Earlier in the year, I suggested that the Port of Auckland plans for expansion are over the top. The ambitious reclamation that the company claimed was required seemed to be a step or two away from reality in its projections of demand. And it was inconsistent with the Council's ambitions to turn downtown Auckland into a major destination for living, tourism, recreation, and business.
Applying a dose of realityNow the Council is acknowledging that the port plans were unjustified. It has received a commissioned report that went somewhat further than my thinking by addressing the potential for greater productivity to make better use of existing capacity on the port, deferring any proposed reclamation, and potentially reducing its scope. The report also highlighted the potential in Auckland for increased congestion on related rail and roads.
It seems likely that the Auckland Unitary Plan, currently under preparation will adopt a more grounded approach to the provisions it makes for port expansion than anticipated by either the Port Company or, indeed, by the council itself in its earlier spatial plan. Less is definitely better in this case.
Better planningIndeed, promoting incremental investment around existing infrastructure often makes better sense than going for the big “transformational” spend. Pulling back the planning time horizon to avoid the risk of locking communities into long-term projects that they don’t need or can't afford is also good economics. Acknowledging that there is a range of possibilities for achieving desired outcomes, not all of which are obvious on Day 1, is sound planning.
The bigger pictureIn the case of the development of our ports, there is much to be said for the wider perspective and the greater range of options that arise from taking the bigger view. This means, among other things, \acknowledging the inter-connection of land and sea transport chains, and recognising in Auckland’s case that the future of its port cannot be separated from the future of other ports in the region – whether the region is the Upper North Island or the South West Pacific, and from ongoing changes in shipping and shipping companies.
The report on Auckland’s port even goes so far as to acknowledge the possibility that at some time in the future New Zealand freight could trans-ship through a Sydney or Brisbane hub.
Now there is a distinct possibility, and it’s not all bad. It may well reduce costs to our producers, in part through creating a greater diversity of (indirect) connections into Asia and the Americas where demand growth is likely to be concentrated. (It happens already for much of our freight through different sea-sea and sea-land connections in places like Singapore or Rotterdam).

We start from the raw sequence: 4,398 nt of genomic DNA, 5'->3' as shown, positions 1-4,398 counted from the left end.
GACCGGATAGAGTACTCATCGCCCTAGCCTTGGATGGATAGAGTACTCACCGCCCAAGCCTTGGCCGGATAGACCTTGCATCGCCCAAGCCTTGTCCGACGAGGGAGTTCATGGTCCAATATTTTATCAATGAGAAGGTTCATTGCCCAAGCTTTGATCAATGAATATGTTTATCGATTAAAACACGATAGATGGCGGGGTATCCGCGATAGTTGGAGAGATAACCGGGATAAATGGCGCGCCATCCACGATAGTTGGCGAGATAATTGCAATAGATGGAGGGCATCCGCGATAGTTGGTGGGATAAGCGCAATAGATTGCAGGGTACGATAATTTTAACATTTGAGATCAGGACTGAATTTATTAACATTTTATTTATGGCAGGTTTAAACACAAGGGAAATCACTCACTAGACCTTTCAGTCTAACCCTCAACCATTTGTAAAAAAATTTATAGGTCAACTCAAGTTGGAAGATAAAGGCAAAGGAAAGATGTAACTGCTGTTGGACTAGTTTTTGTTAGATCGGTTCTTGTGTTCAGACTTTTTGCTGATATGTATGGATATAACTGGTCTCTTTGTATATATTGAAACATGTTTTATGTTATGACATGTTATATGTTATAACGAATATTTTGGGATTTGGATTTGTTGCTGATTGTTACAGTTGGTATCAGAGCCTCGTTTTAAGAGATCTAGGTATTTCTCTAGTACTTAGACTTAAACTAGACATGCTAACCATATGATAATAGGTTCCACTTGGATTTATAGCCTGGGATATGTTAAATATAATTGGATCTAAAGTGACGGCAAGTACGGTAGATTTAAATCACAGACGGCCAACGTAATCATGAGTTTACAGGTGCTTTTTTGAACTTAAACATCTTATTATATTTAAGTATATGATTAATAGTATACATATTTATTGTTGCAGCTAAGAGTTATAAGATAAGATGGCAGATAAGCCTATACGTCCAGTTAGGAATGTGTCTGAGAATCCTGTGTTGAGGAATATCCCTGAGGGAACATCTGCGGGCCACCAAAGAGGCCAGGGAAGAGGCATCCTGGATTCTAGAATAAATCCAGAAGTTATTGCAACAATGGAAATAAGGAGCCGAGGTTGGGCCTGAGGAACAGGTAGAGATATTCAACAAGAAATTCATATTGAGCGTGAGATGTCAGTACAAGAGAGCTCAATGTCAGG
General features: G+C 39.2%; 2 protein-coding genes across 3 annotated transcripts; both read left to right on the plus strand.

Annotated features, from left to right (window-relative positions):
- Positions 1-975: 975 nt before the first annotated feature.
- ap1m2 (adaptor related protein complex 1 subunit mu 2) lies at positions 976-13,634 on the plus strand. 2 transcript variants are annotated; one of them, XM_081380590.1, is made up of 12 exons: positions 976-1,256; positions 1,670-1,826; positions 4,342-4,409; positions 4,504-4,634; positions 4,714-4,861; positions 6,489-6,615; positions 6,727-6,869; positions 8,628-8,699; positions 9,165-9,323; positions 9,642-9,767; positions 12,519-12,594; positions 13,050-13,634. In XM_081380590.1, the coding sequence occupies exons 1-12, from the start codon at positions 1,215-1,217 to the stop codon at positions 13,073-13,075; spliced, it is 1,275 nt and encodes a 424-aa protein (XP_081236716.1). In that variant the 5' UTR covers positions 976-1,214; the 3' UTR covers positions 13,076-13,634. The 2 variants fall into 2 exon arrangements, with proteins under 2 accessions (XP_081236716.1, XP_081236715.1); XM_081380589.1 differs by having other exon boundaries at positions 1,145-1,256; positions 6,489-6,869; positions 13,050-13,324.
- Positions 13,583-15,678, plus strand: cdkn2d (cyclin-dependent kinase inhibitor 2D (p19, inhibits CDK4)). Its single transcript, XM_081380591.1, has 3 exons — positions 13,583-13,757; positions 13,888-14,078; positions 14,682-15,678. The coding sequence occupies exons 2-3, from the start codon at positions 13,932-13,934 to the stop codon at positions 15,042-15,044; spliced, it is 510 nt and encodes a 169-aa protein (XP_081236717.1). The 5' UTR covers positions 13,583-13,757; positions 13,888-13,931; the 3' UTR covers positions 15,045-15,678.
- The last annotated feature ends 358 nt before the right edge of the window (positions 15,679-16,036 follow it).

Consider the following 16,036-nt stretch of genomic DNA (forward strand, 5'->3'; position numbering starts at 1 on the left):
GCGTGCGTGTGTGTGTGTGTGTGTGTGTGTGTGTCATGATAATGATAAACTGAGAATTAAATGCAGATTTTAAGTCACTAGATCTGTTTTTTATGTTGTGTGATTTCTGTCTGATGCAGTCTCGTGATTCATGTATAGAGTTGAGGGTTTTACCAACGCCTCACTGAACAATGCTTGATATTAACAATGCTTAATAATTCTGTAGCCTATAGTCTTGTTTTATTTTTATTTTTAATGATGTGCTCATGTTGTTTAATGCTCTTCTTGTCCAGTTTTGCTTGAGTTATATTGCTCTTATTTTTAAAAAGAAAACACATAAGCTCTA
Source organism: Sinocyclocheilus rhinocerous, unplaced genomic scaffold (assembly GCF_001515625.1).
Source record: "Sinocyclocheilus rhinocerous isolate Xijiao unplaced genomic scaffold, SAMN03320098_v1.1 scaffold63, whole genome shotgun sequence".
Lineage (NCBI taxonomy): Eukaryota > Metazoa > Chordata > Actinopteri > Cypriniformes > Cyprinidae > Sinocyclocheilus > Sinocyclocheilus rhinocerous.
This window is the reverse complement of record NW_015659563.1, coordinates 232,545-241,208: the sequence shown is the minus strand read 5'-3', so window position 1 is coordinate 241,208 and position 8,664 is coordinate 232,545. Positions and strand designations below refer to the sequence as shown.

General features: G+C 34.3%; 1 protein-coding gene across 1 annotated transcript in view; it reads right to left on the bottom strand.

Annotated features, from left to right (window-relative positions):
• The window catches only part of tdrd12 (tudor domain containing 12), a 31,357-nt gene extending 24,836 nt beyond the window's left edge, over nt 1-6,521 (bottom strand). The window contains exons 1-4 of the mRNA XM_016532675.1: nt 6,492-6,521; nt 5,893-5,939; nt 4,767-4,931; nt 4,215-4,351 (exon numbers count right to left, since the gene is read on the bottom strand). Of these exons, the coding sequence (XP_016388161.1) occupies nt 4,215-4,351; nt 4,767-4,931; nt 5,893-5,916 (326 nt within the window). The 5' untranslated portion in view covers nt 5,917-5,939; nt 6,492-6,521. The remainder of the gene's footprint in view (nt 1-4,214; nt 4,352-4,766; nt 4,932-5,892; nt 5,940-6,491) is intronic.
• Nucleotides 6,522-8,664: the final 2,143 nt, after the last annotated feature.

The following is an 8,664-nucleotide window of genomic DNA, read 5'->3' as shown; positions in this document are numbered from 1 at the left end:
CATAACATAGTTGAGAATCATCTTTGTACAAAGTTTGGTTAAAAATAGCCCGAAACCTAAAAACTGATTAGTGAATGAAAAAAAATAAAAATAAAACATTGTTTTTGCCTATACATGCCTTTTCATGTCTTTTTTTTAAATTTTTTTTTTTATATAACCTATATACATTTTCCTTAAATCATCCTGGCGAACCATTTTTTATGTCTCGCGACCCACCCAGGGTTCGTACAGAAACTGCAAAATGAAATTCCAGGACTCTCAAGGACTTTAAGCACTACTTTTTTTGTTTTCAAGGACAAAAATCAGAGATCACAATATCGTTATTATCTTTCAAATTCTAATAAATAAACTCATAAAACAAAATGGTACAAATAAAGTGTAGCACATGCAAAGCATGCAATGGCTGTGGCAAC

And it would incidentally breathe new life into regional ports, potentially reduce internal transport costs, and effectively create much more capacity – and more options – at Auckland.
Dealing with uncertainty by retaining optionsSimply assuming “build it and they will come” does not make sense, especially when the build is out of proportion to the demand. Bold long-term plans full of commitments to expansion do not reduce uncertainty as some planners and politicians would like us to believe, they simply raise the costs increase the risks..
True, the uncertainty that we are faced with when contemplating infrastructure investment, land use changes, and urban development generally shouldn’t paralyse us, or lead to endless rounds of report proliferation and workshops rather than decisions. But it does call for a degree of realism in our thinking, the avoidance of over-stretching, and recognition of when apparently bold plans are demonstrably bad plans. And often decisions that consciously limit risk – including decisions to defer investment – may be better than no decision at all, and certainly better than those built on little more than blind optimism.
The elephant in the Council Chambers
So maybe preparing the Unitary Plan may be just the time to rethink the underground rail link. The Council could apply a reality check to the demand thinking, the shonky economics, the flaky business case, the fiscal risk, and the land use assumptions behind the proposed underground passenger rail link, and just how far the spending on this transformational project will limit Auckland City’s options in the future.
There may well be better, less risky ways of maintaining accessibility in and around the city than one which not only misallocates public resources but also locks in a particular and contestable image of urban form and assumptions about land use for a very long time. Isn't this just what has happened to those unrealistically ambitious port plans?